Friday, April 04, 2014

Number 1553: Rex Dexter redux

What to think of this? Last October I showed you the lead story from Fox’s 1940 one-shot, Rex Dexter of Mars #1. You can read it by clicking on the thumbnail at the bottom of the page. That story, showing Rex returning to Earth from his home on Mars, appears to have been created especially for the book. It is followed immediately in that publication by a reprint of the very first Rex Dexter story from Mystery Men Comics #1 (1939). It also is a story of Rex Dexter coming to Earth for the first time from his home on Mars. The two stories coincide with that, but in details vary. So I repeat my question of what to think of this, even going back nearly 75 years to kids buying the book and encountering what seem to be two origin stories in a row with differences in the details. Anyone who is big on consistency and continuity may be a bit confused.

I’m showing that reprint, plus another reprint from the issue of the Rex Dexter story from Mystery Men Comics #4 (1940). The second story has Rex and his galpal Cynde encountering a villain, grandly named Lord Marvel, on a planet, Ursis, The first story has Rex encountering a villain with the excellent moniker of Boris Thorax, who is somehow able to get planet Tarsis to hit our planet.

Stories written and drawn by Dick Briefer.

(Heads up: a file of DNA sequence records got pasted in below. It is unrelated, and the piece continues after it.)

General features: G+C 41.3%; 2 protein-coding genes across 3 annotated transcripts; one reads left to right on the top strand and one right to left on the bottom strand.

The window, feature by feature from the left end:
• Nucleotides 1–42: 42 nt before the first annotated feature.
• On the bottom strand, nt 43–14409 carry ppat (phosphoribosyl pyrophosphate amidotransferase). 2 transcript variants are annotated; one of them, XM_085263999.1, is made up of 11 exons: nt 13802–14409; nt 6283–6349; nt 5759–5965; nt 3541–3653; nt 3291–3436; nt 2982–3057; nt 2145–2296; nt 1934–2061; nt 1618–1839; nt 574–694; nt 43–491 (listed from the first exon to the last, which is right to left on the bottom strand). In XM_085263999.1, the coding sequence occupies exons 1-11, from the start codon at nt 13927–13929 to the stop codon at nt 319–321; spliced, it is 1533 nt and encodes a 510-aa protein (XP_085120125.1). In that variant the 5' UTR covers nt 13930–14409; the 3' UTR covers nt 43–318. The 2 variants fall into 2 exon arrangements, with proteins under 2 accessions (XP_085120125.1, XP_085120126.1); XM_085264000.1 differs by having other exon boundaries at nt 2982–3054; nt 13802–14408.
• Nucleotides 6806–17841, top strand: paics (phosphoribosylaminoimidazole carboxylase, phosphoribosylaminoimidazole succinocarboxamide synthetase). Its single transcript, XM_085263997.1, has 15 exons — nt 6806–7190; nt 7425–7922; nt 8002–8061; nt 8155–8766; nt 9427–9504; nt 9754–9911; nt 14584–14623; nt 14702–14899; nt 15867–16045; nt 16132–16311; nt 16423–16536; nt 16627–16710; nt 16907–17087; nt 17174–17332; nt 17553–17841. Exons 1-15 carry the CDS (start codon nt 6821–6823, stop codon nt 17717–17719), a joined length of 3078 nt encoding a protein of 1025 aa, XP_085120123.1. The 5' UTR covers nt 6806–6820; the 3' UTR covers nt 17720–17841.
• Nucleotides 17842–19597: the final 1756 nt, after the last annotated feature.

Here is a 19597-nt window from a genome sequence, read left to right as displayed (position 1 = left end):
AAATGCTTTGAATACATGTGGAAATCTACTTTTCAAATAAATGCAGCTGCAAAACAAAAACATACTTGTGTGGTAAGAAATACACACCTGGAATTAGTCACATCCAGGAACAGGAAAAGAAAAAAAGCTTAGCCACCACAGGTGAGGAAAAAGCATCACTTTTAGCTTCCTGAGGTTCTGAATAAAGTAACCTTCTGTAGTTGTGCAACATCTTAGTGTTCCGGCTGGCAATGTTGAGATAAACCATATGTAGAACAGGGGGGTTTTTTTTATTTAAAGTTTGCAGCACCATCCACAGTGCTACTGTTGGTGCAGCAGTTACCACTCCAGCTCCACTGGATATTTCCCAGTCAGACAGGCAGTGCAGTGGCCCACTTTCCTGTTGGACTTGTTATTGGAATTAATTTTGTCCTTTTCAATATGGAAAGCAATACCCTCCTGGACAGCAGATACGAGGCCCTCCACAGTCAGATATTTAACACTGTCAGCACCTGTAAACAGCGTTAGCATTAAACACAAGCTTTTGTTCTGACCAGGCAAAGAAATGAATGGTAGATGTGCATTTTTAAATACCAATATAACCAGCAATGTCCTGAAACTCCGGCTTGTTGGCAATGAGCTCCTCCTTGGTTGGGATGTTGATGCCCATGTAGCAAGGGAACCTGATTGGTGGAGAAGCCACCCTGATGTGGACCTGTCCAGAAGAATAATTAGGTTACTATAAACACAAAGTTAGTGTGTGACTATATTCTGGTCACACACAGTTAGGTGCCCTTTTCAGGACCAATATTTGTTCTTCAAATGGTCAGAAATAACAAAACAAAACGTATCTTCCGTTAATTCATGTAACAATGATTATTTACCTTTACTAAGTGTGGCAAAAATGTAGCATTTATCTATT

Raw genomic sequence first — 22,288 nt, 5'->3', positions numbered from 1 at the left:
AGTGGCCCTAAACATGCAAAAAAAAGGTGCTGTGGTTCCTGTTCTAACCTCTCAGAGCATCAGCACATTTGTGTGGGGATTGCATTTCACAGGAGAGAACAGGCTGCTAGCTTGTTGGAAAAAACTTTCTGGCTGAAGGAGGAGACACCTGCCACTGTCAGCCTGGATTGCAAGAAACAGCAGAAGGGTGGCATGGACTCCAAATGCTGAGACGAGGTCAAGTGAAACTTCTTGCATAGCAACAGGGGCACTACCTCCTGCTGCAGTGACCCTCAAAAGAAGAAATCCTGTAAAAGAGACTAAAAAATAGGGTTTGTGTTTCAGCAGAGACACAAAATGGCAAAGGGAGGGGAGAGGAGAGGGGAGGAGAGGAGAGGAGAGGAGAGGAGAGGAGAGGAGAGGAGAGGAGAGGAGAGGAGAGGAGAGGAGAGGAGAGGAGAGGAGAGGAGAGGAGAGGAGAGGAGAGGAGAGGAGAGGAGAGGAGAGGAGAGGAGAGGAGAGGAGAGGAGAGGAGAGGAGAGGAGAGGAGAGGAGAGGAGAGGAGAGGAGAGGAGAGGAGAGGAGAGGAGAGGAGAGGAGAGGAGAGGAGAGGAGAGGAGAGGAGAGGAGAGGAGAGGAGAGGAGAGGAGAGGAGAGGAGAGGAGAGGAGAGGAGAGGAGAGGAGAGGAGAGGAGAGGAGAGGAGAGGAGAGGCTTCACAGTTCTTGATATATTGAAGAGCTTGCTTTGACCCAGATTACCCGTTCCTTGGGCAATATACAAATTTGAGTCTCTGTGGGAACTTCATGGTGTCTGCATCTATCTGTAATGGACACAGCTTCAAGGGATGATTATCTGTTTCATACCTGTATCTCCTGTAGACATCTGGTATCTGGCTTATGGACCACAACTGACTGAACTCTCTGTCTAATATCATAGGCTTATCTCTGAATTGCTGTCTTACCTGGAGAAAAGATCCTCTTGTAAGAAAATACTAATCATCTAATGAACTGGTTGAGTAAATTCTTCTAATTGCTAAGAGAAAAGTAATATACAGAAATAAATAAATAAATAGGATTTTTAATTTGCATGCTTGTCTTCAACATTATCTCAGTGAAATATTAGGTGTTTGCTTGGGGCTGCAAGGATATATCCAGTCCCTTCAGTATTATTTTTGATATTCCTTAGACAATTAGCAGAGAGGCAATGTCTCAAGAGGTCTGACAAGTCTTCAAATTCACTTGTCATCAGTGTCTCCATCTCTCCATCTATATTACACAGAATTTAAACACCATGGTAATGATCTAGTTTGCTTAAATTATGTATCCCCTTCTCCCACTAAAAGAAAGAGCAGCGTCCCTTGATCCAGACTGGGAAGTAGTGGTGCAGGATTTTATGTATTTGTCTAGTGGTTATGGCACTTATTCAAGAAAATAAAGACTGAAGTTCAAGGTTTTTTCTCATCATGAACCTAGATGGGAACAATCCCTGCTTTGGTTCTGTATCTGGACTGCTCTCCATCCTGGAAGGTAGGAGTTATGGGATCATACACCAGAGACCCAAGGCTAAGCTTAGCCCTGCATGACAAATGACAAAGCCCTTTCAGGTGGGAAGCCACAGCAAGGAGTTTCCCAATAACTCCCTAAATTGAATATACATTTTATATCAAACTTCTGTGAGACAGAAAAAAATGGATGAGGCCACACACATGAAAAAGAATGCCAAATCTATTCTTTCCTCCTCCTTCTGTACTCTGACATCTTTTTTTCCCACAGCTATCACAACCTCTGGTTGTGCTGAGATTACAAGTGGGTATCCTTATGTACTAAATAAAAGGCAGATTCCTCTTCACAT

Here is the story I posted last October. Just click on the thumbnail:


Daniel [] said...

When I see that sort of inconsistency, I usually attribute it to someone making decisions who didn't see the work as more than just a commercial venture, and didn't have much respect for the readers.

I'd guess that Briefer created the new origin story without anticipating that the earlier story were going to be reprinted in the same issue, but that an editor either didn't give a d_mn, or found himself up against an unanticipated budgetary constraint.

Pappy said...

Daniel, you're probably right on both of your guesses. Since everyone involved is now long dead it would be impossible to know for sure.

In those days it must've been a real task to get out a 64-page comic book every couple of months...wrangling all the artists, the writers, deadlines, press time, etc., so I can see where inconsistencies might pop up from not having enough time to pay attention to every detail.

I also might be wrong in assuming that Briefer wrote everything he signed. Maybe different writers turned in scripts he illustrated, as well, and consistency suffered.